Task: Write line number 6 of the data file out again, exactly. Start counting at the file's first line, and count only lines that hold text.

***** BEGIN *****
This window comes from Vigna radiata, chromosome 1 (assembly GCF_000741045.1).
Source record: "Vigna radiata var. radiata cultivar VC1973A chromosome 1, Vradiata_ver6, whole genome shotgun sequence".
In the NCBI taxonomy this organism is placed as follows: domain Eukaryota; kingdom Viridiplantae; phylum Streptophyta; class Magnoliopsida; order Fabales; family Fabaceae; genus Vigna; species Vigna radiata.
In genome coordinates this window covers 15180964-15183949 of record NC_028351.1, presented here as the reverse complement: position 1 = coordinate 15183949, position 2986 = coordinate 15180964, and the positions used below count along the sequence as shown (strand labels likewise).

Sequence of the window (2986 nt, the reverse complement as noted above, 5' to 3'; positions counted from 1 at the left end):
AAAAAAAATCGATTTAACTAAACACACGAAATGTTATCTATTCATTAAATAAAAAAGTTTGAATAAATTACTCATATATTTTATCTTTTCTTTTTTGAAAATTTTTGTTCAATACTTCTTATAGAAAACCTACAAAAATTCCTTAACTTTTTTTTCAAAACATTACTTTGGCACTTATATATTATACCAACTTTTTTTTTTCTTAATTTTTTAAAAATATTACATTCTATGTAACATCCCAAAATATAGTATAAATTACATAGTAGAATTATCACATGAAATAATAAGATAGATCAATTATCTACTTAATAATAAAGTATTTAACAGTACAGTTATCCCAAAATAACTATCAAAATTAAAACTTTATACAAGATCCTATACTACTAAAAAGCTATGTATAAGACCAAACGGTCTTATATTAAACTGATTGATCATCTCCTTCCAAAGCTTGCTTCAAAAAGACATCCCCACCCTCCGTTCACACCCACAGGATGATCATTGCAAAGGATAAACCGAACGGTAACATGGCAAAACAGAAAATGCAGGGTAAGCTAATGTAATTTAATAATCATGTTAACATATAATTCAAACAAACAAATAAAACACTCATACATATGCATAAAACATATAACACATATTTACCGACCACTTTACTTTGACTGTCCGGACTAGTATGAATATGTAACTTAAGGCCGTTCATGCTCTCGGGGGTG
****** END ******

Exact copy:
AAAAAAAATCGATTTAACTAAACACACGAAATGTTATCTATTCATTAAATAAAAAAGTTTGAATAAATTACTCATATATTTTATCTTTTCTTTTTTGAAAATTTTTGTTCAATACTTCTTATAGAAAACCTACAAAAATTCCTTAACTTTTTTTTCAAAACATTACTTTGGCACTTATATATTATACCAACTTTTTTTTTTCTTAATTTTTTAAAAATATTACATTCTATGTAACATCCCAAAATATAGTATAAATTACATAGTAGAATTATCACATGAAATAATAAGATAGATCAATTATCTACTTAATAATAAAGTATTTAACAGTACAGTTATCCCAAAATAACTATCAAAATTAAAACTTTATACAAGATCCTATACTACTAAAAAGCTATGTATAAGACCAAACGGTCTTATATTAAACTGATTGATCATCTCCTTCCAAAGCTTGCTTCAAAAAGACATCCCCACCCTCCGTTCACACCCACAGGATGATCATTGCAAAGGATAAACCGAACGGTAACATGGCAAAACAGAAAATGCAGGGTAAGCTAATGTAATTTAATAATCATGTTAACATATAATTCAAACAAACAAATAAAACACTCATACATATGCATAAAACATATAACACATATTTACCGACCACTTTACTTTGACTGTCCGGACTAGTATGAATATGTAACTTAAGGCCGTTCATGCTCTCGGGGGTG